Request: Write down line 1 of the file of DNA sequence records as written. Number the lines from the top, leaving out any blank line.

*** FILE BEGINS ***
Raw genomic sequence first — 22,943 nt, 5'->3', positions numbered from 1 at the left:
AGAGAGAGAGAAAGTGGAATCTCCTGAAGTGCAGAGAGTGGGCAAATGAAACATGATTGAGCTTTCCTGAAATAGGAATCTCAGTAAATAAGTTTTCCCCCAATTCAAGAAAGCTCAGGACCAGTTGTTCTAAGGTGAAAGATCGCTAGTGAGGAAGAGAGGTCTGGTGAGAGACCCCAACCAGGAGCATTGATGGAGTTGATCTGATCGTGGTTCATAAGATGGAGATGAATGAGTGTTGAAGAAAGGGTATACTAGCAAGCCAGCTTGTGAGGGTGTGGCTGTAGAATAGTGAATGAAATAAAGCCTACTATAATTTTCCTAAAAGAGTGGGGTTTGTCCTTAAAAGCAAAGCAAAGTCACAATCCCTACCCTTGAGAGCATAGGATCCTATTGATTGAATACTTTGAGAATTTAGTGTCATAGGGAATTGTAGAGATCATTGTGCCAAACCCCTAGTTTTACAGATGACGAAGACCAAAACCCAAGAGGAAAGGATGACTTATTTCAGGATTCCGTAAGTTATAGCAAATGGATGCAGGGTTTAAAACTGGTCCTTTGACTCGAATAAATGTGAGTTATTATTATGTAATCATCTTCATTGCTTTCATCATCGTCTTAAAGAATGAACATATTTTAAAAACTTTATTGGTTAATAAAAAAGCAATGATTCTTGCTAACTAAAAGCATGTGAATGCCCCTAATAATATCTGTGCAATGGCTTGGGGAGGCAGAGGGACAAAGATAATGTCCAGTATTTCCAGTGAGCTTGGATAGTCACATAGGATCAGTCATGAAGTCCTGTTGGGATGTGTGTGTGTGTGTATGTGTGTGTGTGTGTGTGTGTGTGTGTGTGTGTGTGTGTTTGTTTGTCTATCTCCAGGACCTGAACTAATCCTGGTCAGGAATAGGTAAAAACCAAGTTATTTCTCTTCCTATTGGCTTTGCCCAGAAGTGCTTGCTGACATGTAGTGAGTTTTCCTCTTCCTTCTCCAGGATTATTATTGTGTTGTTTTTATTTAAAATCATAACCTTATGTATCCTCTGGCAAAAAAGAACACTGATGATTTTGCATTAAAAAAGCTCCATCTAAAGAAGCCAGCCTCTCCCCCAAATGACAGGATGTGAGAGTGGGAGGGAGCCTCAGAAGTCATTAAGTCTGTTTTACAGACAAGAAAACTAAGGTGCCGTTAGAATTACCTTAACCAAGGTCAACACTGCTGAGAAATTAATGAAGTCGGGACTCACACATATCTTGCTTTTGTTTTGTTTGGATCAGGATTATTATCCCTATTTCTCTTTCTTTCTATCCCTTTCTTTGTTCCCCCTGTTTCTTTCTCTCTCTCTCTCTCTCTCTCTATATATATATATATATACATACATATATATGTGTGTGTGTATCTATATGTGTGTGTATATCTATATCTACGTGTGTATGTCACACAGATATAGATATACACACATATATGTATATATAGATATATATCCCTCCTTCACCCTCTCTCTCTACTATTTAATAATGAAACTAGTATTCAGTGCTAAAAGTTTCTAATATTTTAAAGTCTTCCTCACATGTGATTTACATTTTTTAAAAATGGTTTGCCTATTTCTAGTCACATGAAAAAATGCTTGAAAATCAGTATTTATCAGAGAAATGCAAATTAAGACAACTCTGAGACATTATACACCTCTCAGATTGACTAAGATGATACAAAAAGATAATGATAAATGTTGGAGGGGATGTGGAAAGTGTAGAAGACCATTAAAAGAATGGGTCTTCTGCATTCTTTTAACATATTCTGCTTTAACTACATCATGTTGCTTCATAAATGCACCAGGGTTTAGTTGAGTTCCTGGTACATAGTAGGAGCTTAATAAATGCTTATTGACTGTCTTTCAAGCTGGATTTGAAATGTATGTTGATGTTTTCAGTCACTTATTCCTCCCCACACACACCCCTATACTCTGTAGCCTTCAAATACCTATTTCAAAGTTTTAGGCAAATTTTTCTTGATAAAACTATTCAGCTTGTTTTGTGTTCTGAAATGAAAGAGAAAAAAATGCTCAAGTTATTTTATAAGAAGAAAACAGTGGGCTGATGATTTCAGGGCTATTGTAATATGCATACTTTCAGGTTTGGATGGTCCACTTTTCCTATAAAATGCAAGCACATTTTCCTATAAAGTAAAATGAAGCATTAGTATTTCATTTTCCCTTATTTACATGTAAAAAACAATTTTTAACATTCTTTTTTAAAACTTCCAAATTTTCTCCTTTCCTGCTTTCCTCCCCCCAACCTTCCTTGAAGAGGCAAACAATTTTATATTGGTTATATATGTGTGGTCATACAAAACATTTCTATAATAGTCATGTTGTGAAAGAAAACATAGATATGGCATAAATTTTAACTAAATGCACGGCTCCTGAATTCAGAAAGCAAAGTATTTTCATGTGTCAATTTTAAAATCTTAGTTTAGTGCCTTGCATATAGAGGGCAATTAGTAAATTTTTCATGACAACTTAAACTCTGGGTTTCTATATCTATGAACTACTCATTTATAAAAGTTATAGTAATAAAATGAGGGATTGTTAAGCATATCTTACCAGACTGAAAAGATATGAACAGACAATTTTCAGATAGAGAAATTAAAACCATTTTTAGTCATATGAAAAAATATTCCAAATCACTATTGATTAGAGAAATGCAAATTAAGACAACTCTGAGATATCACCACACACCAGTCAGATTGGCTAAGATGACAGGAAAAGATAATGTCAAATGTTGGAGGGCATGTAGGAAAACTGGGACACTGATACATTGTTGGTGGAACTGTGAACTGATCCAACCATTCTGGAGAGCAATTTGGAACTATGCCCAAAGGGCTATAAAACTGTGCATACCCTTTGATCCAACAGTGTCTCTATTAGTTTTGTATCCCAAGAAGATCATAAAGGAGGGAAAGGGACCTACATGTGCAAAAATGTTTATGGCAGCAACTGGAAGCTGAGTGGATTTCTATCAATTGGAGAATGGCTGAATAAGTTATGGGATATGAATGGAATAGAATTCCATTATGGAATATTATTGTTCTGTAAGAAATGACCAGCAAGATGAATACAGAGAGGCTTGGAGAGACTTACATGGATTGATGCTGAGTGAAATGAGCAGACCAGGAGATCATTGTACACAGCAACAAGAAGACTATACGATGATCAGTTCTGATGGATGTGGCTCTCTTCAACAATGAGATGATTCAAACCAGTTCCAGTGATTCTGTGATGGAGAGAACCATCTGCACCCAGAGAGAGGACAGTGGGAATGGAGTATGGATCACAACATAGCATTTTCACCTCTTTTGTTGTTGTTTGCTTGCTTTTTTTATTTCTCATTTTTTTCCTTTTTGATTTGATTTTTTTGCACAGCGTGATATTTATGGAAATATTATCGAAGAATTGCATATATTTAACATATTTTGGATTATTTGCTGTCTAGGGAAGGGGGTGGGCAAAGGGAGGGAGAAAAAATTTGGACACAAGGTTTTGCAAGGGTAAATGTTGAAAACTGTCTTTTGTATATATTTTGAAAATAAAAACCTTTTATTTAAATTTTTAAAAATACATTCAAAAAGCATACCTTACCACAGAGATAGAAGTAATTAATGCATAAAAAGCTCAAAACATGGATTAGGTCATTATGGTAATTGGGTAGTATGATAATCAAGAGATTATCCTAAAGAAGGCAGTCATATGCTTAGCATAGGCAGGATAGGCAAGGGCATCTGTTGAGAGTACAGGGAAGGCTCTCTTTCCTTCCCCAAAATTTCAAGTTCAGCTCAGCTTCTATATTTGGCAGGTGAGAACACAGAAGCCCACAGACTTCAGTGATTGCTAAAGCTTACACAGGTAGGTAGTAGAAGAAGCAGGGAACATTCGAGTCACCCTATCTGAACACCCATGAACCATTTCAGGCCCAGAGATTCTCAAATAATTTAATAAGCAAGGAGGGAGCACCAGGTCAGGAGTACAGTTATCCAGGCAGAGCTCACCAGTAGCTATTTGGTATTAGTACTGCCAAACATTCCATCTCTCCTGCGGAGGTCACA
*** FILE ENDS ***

Raw genomic sequence first — 22,943 nt, 5'->3', positions numbered from 1 at the left: